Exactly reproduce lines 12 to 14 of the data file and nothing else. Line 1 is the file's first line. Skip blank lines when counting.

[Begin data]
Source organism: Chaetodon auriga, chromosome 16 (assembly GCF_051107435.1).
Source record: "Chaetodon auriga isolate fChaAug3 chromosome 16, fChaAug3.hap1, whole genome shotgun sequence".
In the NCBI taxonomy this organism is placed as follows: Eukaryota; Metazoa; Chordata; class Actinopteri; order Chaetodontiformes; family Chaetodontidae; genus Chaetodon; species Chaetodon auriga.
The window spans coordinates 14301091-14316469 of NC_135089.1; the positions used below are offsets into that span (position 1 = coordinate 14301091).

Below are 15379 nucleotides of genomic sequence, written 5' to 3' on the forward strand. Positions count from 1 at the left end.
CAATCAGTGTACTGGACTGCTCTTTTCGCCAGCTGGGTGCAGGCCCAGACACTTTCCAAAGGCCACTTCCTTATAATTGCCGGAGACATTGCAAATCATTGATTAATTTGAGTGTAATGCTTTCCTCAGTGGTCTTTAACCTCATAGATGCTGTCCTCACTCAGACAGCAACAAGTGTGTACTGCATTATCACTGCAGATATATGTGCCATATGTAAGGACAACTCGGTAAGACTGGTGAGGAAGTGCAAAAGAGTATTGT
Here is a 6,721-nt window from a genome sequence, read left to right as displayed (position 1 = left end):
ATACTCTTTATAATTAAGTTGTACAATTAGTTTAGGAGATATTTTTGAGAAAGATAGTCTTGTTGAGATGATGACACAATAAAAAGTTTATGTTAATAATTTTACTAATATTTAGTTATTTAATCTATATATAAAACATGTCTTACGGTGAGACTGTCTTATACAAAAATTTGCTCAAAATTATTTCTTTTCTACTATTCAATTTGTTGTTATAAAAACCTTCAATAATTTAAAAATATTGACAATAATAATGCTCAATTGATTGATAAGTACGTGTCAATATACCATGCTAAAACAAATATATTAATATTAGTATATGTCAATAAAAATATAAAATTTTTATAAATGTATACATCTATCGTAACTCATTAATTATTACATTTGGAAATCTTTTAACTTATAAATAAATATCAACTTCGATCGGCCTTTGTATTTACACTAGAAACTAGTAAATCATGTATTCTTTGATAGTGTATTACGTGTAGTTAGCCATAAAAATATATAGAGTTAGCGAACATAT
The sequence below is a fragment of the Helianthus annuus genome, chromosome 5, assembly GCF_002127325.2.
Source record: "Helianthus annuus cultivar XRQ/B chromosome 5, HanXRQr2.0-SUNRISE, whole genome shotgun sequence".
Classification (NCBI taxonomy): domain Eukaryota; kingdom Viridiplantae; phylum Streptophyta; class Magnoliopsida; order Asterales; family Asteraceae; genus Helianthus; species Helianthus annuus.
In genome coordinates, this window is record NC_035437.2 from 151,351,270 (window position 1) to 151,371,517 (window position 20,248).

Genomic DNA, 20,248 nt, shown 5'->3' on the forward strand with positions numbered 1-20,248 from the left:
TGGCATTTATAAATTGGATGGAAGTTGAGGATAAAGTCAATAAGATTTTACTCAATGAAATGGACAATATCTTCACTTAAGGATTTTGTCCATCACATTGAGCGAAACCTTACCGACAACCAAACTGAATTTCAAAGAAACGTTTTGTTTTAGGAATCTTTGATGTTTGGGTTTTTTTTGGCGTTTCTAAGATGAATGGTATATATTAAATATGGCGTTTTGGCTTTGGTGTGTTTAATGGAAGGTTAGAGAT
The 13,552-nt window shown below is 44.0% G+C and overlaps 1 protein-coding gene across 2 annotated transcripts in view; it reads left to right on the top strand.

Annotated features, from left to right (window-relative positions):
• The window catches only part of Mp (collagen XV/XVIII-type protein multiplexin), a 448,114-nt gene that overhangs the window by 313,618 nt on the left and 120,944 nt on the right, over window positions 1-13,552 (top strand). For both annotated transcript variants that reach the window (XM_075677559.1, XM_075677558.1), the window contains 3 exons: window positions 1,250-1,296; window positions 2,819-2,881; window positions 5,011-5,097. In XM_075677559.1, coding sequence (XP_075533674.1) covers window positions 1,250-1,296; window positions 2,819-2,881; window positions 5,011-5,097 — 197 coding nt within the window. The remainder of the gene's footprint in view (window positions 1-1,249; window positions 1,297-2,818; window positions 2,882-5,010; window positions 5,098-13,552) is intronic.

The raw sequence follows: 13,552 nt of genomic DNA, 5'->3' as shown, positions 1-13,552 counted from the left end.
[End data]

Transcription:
In genome coordinates, this window is record NC_035437.2 from 151,351,270 (window position 1) to 151,371,517 (window position 20,248).

Genomic DNA, 20,248 nt, shown 5'->3' on the forward strand with positions numbered 1-20,248 from the left:
TGGCATTTATAAATTGGATGGAAGTTGAGGATAAAGTCAATAAGATTTTACTCAATGAAATGGACAATATCTTCACTTAAGGATTTTGTCCATCACATTGAGCGAAACCTTACCGACAACCAAACTGAATTTCAAAGAAACGTTTTGTTTTAGGAATCTTTGATGTTTGGGTTTTTTTTGGCGTTTCTAAGATGAATGGTATATATTAAATATGGCGTTTTGGCTTTGGTGTGTTTAATGGAAGGTTAGAGAT